Some time ago, I posted a piece about math mnemonics. Buried near the bottom was my feeble attempt to make a table showing a well-known (?) fascinating pattern for sin and cos values for the common angles in Quadrant I. Over the years, some students have found this to be as useful as memorizing ordered pairs on the unit circle or deriving everything from 30-60-90 and 45-45-90 (which I still prefer personally). I've seen students make this table at the top of their trig unit exam - they figured it was worth the effort! I'm reprinting this today using an image created in LaTeX and the absolutely wonderful and easy to use Texify website. This has been a real boon for those using Blogger since LaTeX has not yet been supported. Many math bloggers have been using it for a while now and I'm sure they appreciate its power and simplicity as much as I do. Its author is Andrey Burkov and Ars Mathematica gives him proper credit here. Certainly if an old dog like me can learn new tricks like this, anyone can! By the way at the Texify site, there is an extremely well-written tutorial with many examples to follow. I suspect I will be using this a lot for my new posts and perhaps cleaning up my old. Let me know if the table below is as readable as it appears to me. and, of course, if you like the pattern, you can tell me that too!

The original post used the klutziest of notations and was barely readable. This should be a lot better! I omitted the row for the tan function which is just the quotient of rows 2 and 3:

## Friday, August 24, 2007

### A Trig Mnemonic Revisited with Texify!

Posted by Dave Marain at 6:31 AM

Labels: math mnemonics, Texify, trigonometry

Subscribe to:
Post Comments (Atom)

## 4 comments:

Nice layout (though a bit large)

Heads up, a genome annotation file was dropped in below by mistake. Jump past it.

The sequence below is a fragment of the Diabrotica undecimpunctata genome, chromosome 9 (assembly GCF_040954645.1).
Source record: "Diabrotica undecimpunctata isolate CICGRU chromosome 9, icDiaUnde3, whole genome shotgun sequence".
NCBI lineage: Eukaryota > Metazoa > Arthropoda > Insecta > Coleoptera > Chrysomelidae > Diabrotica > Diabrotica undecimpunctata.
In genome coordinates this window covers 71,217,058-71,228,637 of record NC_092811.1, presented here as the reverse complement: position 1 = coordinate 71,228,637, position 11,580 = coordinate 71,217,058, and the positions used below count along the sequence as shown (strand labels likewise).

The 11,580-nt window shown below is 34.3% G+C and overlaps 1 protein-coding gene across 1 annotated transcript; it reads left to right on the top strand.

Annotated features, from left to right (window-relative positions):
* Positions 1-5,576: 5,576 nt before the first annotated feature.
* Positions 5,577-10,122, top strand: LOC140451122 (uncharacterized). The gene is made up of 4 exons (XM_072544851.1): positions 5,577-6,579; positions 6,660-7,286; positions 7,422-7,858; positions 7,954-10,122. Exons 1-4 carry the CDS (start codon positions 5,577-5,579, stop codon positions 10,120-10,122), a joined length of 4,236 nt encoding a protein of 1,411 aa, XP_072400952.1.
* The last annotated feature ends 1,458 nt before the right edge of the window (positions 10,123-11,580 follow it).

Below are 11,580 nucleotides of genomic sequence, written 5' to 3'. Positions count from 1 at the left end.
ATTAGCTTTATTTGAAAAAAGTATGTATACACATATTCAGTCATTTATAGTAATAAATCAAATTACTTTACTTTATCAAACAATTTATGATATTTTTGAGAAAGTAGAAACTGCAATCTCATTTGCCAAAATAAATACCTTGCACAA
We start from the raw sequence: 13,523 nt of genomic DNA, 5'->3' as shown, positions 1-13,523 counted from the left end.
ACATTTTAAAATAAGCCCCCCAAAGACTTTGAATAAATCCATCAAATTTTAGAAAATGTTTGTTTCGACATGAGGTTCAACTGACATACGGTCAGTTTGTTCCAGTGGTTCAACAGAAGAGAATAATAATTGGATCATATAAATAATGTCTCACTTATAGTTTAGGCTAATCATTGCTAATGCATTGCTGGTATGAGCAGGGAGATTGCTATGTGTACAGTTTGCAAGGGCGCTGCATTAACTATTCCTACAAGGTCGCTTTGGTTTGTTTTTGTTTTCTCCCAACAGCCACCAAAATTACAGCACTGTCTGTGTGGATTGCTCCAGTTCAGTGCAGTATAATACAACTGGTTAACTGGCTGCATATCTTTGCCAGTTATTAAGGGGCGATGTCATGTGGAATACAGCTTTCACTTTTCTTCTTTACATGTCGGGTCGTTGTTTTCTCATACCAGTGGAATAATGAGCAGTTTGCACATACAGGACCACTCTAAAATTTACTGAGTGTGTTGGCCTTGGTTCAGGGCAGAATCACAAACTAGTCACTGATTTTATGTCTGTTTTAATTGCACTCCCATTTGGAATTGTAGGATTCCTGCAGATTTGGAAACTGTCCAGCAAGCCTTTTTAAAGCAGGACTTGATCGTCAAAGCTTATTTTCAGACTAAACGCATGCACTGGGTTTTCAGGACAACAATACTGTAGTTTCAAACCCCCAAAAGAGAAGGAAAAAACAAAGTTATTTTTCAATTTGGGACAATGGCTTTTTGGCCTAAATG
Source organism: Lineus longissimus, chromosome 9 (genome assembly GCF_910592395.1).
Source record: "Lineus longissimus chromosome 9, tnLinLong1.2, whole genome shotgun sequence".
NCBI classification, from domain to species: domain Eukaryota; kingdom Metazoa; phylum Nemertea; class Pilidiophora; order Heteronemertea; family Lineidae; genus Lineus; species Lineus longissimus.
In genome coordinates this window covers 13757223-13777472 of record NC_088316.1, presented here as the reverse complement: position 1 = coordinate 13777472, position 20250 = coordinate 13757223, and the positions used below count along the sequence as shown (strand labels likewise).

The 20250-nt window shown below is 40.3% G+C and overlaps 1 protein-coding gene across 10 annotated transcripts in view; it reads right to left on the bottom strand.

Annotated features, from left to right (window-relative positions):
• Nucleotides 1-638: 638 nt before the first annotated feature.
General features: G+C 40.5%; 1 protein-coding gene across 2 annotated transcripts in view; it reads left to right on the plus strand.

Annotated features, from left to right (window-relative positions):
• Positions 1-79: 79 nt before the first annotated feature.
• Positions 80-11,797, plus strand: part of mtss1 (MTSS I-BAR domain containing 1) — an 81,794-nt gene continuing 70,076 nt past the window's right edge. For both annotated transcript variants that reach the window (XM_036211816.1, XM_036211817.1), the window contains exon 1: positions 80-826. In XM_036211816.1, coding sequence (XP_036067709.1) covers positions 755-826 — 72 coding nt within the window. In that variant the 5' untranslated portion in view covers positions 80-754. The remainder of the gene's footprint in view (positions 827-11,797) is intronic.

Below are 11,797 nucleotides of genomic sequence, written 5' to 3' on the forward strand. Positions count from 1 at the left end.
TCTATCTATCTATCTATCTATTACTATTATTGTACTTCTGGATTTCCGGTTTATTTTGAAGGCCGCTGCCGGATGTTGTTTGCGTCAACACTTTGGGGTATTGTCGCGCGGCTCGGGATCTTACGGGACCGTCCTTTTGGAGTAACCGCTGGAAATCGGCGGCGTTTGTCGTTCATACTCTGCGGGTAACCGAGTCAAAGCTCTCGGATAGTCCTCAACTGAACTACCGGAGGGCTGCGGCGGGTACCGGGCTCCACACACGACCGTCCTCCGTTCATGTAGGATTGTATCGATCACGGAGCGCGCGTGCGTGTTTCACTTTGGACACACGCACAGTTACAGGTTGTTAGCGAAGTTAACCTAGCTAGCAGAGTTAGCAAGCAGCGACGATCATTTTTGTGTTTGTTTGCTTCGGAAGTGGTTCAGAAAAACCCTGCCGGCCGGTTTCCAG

Sine squared plus cosine squared equals one jumps right out...

Sqr(1)/3 and Sqr(8)/3

Sqr(2)/3 and Sqr(7)/3

...

Why do these follow the same pattern, but not produce "nice" angles?

Thanks, Jonathan--

I intentionally made the table large but, as you know, there are simple LaTeX commands to reduce the font size. I'm still learning the nuances of the syntax but it seems fairly straightforward. I can't compete with Wordpress folks who have had LaTeX support for months but I'm having fun with it. Texify is an awesome tool and the developer should be lauded for it.

As far as the 'coincidence' of this pattern or whether there are other similar patterns, I suspect there might be more to this. For example, the special angles in the table are multiples of 15 degrees. The sin and cos of 15 involves both the square root of 3 and the square root of 2 (using difference or half angle trig identities). Another set of angles with fascinating properties are the multiples of 18 degrees: 18,36,54, and 72. The cos(36) is a fairly interesting number, half the golden ratio! The sin and cos of the other angles I listed are related to that ratio. One could find these relationships in the golden triangle and the regular pentagon. I'm thinking about an investigation involving both that triangle and the pentagon but that will take some work and lots of graphics (not my strength). There are many excellent websites that give the facts but you know me. I need to write an activity for students that develops the key ideas in stages, posing many open-ended questions of increasing difficulty. Anyone interested? Actually, I think I could use some collaboration here...

The picture at the bottom just saved me.

I'm stuck in the middle of memorizing a table of trigonometric values and... it was heaven sent! THANK YOU!

Its been almost two years and it seem you haven't solve your latex problem.

I believe I have solved the latex problem for Blogger user. You can check my new article about installing latex on blogger: http://watchmath.com/vlog/?p=438

Post a Comment